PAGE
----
He is the principal investigator of NIH-funded projects to test how caloric restriction may slow or reverse aging-related changes to the genome and to develop multi-omics databases for the CALERIE Trial, to understand the long-term impacts of in-utero famine exposure on biological aging with the Dutch Hunger Winter Family Study, and to test the potential of anti-poverty policy intervention to slow biological aging in the MyGoals for Healthy Aging. Watch A Deeper Dive into DunedinPACE with Dr. Daniel Belsky.

Dan’s work has received international attention, including from the Wall Street Journal, Washington Post, and Guardian newspapers, and appeared in outlets including PNAS, Nature Human Behaviour, Nature Aging, the JAMA journals, Lancet Respiratory Medicine, and top journals in epidemiology and gerontology. Read Cut Calories and (Maybe) Add Years to Your Life.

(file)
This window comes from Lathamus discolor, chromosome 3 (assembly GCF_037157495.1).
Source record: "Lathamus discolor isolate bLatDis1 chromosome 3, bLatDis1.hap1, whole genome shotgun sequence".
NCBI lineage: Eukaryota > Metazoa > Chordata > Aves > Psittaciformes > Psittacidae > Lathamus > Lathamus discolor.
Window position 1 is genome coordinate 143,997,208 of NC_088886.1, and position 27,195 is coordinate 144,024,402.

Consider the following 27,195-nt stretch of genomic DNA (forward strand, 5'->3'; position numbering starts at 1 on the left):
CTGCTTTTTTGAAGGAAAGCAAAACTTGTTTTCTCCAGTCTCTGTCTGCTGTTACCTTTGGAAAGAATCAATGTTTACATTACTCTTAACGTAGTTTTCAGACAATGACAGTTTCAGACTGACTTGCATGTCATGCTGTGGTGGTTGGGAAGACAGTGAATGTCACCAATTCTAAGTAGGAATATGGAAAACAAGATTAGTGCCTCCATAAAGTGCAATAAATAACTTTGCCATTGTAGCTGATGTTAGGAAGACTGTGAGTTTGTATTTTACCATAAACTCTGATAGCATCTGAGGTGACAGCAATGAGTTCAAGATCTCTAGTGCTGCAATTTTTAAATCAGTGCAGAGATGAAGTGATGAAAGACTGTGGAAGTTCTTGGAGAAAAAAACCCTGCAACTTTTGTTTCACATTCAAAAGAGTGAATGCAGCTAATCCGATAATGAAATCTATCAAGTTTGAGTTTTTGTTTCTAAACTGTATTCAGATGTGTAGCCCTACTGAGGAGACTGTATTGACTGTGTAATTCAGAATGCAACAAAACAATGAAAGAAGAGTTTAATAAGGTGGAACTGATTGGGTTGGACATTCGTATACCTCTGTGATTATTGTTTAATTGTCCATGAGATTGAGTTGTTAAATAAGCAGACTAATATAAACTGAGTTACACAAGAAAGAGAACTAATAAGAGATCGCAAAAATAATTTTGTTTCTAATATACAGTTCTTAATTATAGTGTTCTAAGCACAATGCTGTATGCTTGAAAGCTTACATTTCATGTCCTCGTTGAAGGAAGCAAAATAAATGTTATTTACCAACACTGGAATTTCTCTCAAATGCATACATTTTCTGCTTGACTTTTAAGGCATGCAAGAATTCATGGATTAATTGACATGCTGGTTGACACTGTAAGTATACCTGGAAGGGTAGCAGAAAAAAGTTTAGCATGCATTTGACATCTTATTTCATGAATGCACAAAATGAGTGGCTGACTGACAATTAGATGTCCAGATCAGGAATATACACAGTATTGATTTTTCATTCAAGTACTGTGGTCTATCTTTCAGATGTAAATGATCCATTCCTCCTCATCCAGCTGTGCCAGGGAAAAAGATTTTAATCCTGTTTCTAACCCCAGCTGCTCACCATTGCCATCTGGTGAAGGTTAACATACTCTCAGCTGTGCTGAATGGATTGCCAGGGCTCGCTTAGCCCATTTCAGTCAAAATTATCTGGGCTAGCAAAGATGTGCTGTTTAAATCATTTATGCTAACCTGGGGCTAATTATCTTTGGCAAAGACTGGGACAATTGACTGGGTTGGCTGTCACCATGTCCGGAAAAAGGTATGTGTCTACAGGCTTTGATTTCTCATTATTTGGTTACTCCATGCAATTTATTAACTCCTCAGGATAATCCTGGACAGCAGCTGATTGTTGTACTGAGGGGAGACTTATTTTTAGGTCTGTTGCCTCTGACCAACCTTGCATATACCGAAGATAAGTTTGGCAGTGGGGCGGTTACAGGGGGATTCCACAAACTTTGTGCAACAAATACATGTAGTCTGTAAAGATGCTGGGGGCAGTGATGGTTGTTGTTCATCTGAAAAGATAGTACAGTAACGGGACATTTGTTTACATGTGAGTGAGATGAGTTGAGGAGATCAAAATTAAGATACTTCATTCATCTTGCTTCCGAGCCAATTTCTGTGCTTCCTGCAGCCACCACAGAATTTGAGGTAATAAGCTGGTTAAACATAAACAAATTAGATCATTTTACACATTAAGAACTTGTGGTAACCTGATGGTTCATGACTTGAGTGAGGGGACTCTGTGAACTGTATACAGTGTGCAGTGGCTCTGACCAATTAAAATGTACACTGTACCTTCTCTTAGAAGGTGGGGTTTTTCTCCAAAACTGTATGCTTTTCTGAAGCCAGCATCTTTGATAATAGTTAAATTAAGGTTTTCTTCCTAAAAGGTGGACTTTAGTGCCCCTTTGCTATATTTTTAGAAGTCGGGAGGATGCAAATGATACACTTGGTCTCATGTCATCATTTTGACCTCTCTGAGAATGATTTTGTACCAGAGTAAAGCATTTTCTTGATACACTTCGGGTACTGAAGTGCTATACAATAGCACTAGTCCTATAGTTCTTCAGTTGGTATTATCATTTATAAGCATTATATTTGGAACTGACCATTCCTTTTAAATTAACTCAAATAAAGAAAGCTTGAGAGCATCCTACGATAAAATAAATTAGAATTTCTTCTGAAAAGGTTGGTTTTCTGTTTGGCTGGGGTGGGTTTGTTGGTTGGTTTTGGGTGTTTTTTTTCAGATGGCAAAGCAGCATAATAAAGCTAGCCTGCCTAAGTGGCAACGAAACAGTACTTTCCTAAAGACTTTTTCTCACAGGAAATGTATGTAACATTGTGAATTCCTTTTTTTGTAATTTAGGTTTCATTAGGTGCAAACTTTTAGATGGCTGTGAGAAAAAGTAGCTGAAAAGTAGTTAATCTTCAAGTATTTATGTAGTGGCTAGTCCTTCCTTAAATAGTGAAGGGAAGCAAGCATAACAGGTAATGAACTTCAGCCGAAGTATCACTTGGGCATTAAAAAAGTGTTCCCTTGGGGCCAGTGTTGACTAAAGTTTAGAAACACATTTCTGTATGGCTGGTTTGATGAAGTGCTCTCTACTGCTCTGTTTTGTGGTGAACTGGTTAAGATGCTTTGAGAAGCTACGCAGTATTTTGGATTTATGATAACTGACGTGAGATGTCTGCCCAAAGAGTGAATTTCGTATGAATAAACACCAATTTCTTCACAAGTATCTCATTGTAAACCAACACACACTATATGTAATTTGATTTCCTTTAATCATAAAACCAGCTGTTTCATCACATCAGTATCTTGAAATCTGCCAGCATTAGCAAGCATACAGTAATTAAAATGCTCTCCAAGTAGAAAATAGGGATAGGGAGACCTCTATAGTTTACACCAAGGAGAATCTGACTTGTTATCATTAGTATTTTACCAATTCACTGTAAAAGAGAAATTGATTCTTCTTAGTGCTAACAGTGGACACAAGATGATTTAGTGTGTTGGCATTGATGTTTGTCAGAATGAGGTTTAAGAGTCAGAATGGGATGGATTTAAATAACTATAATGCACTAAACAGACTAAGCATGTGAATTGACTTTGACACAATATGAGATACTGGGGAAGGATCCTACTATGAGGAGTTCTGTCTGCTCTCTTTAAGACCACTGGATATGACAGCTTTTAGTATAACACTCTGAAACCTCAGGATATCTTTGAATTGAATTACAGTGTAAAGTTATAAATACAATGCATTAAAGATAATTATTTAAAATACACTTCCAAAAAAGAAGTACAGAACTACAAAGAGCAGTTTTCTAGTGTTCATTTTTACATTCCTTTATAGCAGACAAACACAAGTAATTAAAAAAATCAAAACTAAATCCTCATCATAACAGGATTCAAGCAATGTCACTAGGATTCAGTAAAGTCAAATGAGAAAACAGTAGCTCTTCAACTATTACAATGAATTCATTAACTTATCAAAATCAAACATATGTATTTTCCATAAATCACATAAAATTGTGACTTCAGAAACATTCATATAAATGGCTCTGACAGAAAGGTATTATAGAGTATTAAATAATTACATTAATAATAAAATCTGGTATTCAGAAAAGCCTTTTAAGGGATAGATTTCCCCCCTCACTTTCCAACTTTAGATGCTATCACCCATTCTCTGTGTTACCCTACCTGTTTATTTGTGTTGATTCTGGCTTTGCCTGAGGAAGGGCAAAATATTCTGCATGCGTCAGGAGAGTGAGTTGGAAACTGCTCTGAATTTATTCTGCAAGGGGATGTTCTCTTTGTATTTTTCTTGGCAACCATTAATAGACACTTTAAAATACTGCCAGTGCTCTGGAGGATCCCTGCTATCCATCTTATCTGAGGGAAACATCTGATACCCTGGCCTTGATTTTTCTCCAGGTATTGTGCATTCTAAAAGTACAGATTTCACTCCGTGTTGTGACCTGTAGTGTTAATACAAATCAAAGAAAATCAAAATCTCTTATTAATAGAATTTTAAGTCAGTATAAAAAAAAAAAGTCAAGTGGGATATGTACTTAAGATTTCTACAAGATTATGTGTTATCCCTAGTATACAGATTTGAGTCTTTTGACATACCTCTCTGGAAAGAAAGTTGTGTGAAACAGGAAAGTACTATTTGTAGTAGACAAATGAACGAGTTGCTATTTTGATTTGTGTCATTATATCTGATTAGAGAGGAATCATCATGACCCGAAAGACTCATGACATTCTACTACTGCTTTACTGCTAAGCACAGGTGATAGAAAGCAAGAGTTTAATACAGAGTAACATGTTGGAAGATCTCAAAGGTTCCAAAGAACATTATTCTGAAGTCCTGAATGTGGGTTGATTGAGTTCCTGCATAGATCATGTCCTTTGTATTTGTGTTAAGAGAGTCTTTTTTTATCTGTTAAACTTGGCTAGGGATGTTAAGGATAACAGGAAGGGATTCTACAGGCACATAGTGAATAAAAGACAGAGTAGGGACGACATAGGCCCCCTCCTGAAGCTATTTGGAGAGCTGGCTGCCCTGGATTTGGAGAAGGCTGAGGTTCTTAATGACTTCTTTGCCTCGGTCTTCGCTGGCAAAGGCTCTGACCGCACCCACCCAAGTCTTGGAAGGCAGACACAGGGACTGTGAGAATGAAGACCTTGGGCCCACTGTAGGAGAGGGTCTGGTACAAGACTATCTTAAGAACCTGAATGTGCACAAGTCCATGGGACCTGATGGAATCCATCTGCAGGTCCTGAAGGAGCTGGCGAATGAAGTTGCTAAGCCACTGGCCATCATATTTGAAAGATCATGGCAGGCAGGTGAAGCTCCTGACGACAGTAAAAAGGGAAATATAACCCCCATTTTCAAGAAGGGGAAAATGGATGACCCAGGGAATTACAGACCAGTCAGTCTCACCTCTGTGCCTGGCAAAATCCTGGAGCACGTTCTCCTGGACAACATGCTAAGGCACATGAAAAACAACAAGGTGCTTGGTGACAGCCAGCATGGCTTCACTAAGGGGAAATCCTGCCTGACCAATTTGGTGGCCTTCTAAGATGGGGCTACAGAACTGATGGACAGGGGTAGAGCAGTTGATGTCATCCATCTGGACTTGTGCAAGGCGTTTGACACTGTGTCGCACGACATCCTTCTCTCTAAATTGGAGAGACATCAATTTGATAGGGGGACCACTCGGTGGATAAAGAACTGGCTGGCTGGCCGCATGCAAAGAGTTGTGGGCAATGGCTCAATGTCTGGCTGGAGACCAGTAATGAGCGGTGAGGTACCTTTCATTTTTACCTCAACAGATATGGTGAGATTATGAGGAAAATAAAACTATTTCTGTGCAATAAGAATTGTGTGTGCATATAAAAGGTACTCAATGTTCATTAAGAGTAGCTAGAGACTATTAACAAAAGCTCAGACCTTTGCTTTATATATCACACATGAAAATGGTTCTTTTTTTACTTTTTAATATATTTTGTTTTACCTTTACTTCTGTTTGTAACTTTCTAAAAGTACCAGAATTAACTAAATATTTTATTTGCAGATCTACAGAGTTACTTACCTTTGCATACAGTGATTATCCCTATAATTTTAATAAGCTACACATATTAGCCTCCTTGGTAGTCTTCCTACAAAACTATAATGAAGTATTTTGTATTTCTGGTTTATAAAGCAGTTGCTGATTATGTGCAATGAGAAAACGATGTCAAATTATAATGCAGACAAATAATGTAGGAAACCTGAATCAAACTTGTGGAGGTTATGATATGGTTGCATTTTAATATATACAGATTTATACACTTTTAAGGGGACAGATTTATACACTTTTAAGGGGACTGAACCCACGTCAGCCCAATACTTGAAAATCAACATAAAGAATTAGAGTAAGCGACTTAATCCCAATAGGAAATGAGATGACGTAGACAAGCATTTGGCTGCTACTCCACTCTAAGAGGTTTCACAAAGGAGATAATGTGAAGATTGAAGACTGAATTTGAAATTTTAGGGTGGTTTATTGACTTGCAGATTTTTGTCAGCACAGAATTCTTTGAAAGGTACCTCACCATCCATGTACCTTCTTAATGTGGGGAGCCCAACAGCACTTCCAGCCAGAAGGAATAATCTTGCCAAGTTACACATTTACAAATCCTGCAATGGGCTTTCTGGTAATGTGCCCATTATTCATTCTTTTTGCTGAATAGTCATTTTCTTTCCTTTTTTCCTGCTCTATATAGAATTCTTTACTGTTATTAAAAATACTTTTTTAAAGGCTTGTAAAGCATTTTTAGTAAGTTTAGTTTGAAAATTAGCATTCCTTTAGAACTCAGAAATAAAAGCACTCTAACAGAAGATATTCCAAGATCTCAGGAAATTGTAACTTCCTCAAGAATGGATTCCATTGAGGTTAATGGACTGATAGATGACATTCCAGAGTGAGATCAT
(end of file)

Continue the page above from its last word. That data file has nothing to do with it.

Since 2020, he has been named an ISI highly-cited researcher. He received the Jacobs Foundation Research Fellowship to conduct life-course longitudinal studies of how genetic influences identified in genome-wide association studies (GWAS) combine with environmental factors to shape successful development of youth.

He is in the Advisory Committee at the Telomere Research Network. This is a NIA and NIEHS sponsored network dedicated to facilitating the collaboration between telomere biologists and other scientists across disciplines to advance interdisciplinary research on telomeres. He is also a member of the Human Capital and Economic Opportunity Global Working Group and CIFAR, a Canadian-based global research organization. HCEO connects cross-disciplinary experts to advance innovative thinking and approaches to inequality and human capital development research.